Federal prosecutors are opposing an attempt by serial killer Joseph Duncan's attorneys to question his previous lawyers behind closed doors.
In a response filed late Tuesday in U.S. District Court in Boise, the U.S. Attorney's Office said no reason exists to close the courtroom that overrides the need for an open judicial process. U.S. District Judge Edward Lodge ruled in their favor Thursday morning, rejecting the defense's request.
Michael Burt and Randall Martin, noted anti-death penalty lawyers assigned to defend Duncan, argued in their motion filed Sunday that their client's former attorneys should be allowed to testify in private at his mental competency hearing so as not to jeopardize attorney-client relationships. Those lawyers include Judy Clarke, who's considered the country's top anti-death penalty lawyer. Her most recent high-profile clients include Arizona mass shooter Jared Loughner.
Clarke and the other attorneys who worked with Duncan are concerned how news of their testimony could affect future communications with clients.
But prosecutors pointed out that some of Clarke's communications with Duncan have already been represented at Duncan's competency hearing, which began Jan. 8, and that Duncan's lawyers did not seek to admit the evidence under seal from public view.
Also at issue, prosecutors say, is the public's deep interest in the case, which is Idaho's only federal death penalty case.
"If the public were not allowed to at least hear and see the testimony of former defense team members, the public interest in ensuring the appearance of fairness would be undermined," wrote Wendy Olson, U.S. attorney for Idaho. "The public also may lack confidence in this Courts decision if part of the proceedings take place in camera, particularly if the Courts decision relied in part on the in camera proceedings."
Prosecutors say they've already accommodated attorney-client privilege concerns by agreeing to only use Duncan's communication with his attorney as evidence in the competency proceeding, not in the criminal case.
A federal jury in Boise in 2008 gave Duncan three death sentences for the kidnapping, rape and murder of a 9-year-old North Idaho boy, Dylan Groene, after a three week-trial. The five-time convicted killer murdered the boy's brother, mother and mother fiance with a hammer before kidnapping him and his 8-year-old sister, Shasta, who survived.
The 9th Circuit Court of Appeals ruled last year that Lodge should have held a hearing to determine if Duncan was mentally competent when he waived his right to appeal those death sentences. The hearing is expected to last a few more weeks at the federal courthouse in Downtown Boise. It's provided the most detailed look to date on the serial killer and longtime sex offender's mental state. Duncan believes he is competent and has expressed frustrations about his defense attorneys in interviews with FBI investigators and prison psychologists, according to testimony.
It's not the first time the issue of a closed courtroom has come up in the case. Prosecutors sought to close the courtroom during the 2008 trial for Shasta's testimony. Lodge approved the request, despite the opposition of media outlets, but the girl never testified.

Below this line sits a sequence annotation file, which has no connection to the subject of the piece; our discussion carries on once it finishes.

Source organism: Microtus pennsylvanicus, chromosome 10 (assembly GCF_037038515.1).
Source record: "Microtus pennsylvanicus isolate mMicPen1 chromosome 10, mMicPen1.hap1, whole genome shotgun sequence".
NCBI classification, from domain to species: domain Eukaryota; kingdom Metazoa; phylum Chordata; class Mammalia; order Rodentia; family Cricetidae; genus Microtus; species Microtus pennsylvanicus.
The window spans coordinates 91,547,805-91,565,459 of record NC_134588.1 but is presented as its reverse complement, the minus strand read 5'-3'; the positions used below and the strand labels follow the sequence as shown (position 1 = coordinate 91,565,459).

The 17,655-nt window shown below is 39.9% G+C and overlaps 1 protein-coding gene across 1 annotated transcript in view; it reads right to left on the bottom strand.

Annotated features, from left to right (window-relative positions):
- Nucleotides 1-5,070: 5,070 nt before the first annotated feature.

Duncan's lawyers say he suffers from religious delusions that make him incompetent to act rationally. They point to, among other things, what Duncan has described as an "epiphany" that stopped him from killing Shasta and prompted him to return her to Coeur d'Alene, where she was rescued and he was arrested. They say he suffers from post-traumatic stress disorder from being abused in prison. They also say he was sexually abused as a child at a youth ranch.
Witnesses for the prosecution include Ada County Jail employees who have said they observed no mental problems with Duncan. Corrections Deputy Amber Jordin testified Wednesday that Duncan was a model inmate who was always polite and didnt pester staff.
Jordin recalled only one request from Duncan that went unfulfilled because of jail policy. He wanted her to give a book to John Delling, the mentally ill man who shot three men - two fatally - during a 2007 two-state crime spree. Delling was housed in a cell next to Duncan until he went to prison to begin serving his life sentences in late 2009.
Burt and Martin have not yet started calling witnesses, but they've implied in cross examination that they believe Duncan sabotaged his own defense based on delusional beliefs about religion and the criminal justice system.
Subpoenas filed by Burt and Martin show they intend to call Duncan's lawyers from his murder case in Kootenai County, Lynn Nelson and John Adams, who is head of the Kootenai County Public Defender's Office.
A woman from Centerville, Ga., Cheri Cox, also has been subpoenaed. Burt confirmed to the Idaho Statesman Wednesday that Cox is Duncan's sister.
If she testifies, Cox will be the first of Duncan's family members to appear in court. His mother lives in Western Washington and has declined to talk to reporters. It's not clear where his father lives, but Duncan told authorities he was considering driving to his father's home and confessing to the 1996 murders of two young girls near Seattle before he went on the crime spree in Idaho.
Duncan cited the death of his brother in a letter to the court last year, saying he was allowing his attorneys to pursue his appeal because he is now his mother's only surviving son.